IN early October, Chancellor George Osborne announced proposals for a new type of employee ownership arrangement and a consultation paper has now been launched.

The proposal is to introduce a new type of employment status called the “employee owner”.

In summary, employees would give up some of their employment rights in return for being issued with shares in their employer worth between £2,000 and £50,000.

If the value of those shares increased, employees would not be liable to capital gains tax as is the case currently.

The proposals are part of the Government’s ongoing drive to “maximise flexibility for both parties while protecting fairness and providing the competitive environment required for enterprise to thrive”.

As employee owners, individuals would firstly not be entitled to a statutory redundancy payment if they were to be made redundant.

Only in limited circumstances (where discrimination is claimed or the dismissal is automatically unfair) would an employee owner have the right to claim unfair dismissal and there would be limited rights to request flexible working.

Finally, there would be enhanced notice requirements relating to early returns from maternity or adoption leave.

With regard to shares which the employee may be offered, it would be possible to issue all type of shares.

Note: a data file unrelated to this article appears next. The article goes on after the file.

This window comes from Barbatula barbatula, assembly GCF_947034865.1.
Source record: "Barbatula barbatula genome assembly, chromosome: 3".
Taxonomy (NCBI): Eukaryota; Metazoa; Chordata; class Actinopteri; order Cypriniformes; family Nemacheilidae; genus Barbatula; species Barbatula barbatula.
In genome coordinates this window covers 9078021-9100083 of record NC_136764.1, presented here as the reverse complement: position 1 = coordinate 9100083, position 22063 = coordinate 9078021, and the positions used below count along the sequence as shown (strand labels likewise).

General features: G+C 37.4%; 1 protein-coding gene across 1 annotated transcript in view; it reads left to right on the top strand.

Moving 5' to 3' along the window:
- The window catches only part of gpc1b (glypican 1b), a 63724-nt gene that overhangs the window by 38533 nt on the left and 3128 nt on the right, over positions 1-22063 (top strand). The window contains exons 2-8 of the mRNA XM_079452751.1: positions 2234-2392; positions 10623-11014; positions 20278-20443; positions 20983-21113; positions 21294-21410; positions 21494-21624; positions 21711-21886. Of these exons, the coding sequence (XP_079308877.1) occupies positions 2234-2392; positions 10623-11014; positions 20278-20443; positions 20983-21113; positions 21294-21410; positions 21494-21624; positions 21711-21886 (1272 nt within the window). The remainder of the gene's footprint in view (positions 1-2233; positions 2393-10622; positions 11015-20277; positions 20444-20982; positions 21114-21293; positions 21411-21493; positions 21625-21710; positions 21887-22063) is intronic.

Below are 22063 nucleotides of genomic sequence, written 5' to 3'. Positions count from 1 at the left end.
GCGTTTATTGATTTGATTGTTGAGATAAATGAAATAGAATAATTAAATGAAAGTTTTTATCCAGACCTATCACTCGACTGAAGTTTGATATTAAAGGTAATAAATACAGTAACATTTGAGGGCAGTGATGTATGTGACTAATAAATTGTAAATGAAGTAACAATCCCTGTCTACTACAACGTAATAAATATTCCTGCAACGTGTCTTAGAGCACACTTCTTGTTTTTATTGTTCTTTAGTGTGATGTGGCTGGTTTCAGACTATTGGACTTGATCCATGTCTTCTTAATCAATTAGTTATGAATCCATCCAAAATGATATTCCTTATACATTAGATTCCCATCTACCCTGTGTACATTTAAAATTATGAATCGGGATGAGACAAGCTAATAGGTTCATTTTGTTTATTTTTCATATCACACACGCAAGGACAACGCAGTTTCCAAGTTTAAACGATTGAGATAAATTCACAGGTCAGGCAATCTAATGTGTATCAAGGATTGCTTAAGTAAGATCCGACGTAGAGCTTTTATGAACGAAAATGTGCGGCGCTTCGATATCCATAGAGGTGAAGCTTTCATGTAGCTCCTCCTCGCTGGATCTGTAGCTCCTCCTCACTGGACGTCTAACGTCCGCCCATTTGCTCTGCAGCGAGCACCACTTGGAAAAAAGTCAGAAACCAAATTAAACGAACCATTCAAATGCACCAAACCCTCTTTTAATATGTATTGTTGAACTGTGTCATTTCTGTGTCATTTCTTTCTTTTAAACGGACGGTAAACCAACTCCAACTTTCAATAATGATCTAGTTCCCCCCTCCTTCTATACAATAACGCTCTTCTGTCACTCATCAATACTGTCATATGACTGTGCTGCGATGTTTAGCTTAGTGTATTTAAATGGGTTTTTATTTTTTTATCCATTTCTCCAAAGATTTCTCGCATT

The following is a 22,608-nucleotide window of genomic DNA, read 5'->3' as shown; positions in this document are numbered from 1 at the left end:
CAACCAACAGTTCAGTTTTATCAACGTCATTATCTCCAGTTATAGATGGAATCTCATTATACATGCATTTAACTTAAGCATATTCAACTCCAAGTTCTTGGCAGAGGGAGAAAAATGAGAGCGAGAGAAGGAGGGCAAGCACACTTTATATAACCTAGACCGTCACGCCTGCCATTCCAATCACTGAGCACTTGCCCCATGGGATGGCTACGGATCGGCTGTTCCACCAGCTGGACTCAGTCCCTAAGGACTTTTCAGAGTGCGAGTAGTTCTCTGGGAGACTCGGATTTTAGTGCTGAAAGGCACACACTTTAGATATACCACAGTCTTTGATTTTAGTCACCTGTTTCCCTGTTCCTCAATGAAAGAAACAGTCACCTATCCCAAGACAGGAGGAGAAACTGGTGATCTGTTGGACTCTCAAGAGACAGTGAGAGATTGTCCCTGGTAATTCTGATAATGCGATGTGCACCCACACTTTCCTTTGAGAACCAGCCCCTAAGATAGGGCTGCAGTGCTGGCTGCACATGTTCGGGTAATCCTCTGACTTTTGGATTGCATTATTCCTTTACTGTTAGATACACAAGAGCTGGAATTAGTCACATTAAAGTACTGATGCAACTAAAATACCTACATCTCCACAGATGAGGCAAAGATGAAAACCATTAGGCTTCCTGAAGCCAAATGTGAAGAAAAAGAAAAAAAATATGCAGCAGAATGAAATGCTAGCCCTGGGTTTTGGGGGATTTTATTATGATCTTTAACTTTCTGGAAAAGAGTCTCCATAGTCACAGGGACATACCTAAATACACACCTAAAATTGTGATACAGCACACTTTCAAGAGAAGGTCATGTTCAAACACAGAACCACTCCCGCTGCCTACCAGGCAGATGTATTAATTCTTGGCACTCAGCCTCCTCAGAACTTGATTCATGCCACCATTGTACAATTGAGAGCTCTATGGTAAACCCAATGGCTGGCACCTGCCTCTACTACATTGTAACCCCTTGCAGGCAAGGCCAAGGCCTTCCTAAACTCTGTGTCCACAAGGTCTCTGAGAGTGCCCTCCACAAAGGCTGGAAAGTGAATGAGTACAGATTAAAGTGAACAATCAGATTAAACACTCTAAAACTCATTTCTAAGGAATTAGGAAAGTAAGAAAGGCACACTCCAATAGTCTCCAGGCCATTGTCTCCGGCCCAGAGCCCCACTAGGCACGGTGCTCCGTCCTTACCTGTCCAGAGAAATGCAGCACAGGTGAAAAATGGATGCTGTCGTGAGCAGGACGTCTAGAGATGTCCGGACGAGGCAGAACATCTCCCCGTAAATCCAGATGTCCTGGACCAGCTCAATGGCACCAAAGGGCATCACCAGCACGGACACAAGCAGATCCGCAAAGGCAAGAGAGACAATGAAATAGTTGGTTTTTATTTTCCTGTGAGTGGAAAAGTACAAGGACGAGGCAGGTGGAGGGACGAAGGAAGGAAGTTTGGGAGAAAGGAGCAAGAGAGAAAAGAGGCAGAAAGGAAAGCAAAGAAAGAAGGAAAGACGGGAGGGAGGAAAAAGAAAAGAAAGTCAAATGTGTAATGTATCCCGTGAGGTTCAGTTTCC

There would be no restriction on the rights attaching to those shares; it will be at the company’s discretion as to whether they carried the rights to dividend or voting rights, for example. Employers would also be permitted to insert a term in the contract of employment requiring the purchase of the shares by the company on termination of employment for a reasonable value.

It is unclear what interest there would be from employees and businesses in this new arrangement.

The disadvantage to the employee is that tax is paid on the original gift of the shares or, if the shares are bought at value, the cost of that purchase.

This will not be attractive to employees and not only will they be having to make a payment at the outset of the relationship, they will also be giving up employment rights so the benefit to the individual is deferred for some time.

It is not clear whether or not there would be a reduction in the charge to tax to take account of the fact the individual is giving up his employment rights.

There is also of course the risk that the shares decrease in value which will be unattractive to employees and many businesses will be reluctant to give up any control of the business by offering ownership to employees.

The consultation closes on November 8, 2012, and the results are expected to be published shortly.